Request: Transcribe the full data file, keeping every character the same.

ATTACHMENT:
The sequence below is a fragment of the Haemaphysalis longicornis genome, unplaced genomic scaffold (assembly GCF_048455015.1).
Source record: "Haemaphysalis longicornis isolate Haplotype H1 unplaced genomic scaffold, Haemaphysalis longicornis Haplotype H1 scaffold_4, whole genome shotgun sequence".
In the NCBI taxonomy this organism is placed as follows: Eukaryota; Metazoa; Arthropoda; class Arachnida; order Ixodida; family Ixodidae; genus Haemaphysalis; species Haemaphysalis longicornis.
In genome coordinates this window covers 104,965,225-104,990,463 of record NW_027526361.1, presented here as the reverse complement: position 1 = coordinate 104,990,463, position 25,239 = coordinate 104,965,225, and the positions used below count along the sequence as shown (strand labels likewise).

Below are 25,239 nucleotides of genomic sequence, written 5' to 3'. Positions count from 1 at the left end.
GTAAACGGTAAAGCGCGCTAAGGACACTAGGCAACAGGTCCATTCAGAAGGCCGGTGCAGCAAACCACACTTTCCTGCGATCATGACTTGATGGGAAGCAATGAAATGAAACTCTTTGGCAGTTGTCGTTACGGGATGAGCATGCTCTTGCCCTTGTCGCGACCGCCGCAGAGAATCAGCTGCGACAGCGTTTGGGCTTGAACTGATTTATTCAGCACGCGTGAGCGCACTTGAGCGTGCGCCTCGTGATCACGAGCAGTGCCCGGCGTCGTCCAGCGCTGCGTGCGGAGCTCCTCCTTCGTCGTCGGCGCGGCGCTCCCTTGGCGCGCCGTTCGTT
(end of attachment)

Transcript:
The sequence below is a fragment of the Haemaphysalis longicornis genome, unplaced genomic scaffold (assembly GCF_048455015.1).
Source record: "Haemaphysalis longicornis isolate Haplotype H1 unplaced genomic scaffold, Haemaphysalis longicornis Haplotype H1 scaffold_4, whole genome shotgun sequence".
In the NCBI taxonomy this organism is placed as follows: Eukaryota; Metazoa; Arthropoda; class Arachnida; order Ixodida; family Ixodidae; genus Haemaphysalis; species Haemaphysalis longicornis.
In genome coordinates this window covers 104,965,225-104,990,463 of record NW_027526361.1, presented here as the reverse complement: position 1 = coordinate 104,990,463, position 25,239 = coordinate 104,965,225, and the positions used below count along the sequence as shown (strand labels likewise).

Below are 25,239 nucleotides of genomic sequence, written 5' to 3'. Positions count from 1 at the left end.
GTAAACGGTAAAGCGCGCTAAGGACACTAGGCAACAGGTCCATTCAGAAGGCCGGTGCAGCAAACCACACTTTCCTGCGATCATGACTTGATGGGAAGCAATGAAATGAAACTCTTTGGCAGTTGTCGTTACGGGATGAGCATGCTCTTGCCCTTGTCGCGACCGCCGCAGAGAATCAGCTGCGACAGCGTTTGGGCTTGAACTGATTTATTCAGCACGCGTGAGCGCACTTGAGCGTGCGCCTCGTGATCACGAGCAGTGCCCGGCGTCGTCCAGCGCTGCGTGCGGAGCTCCTCCTTCGTCGTCGGCGCGGCGCTCCCTTGGCGCGCCGTTCGTT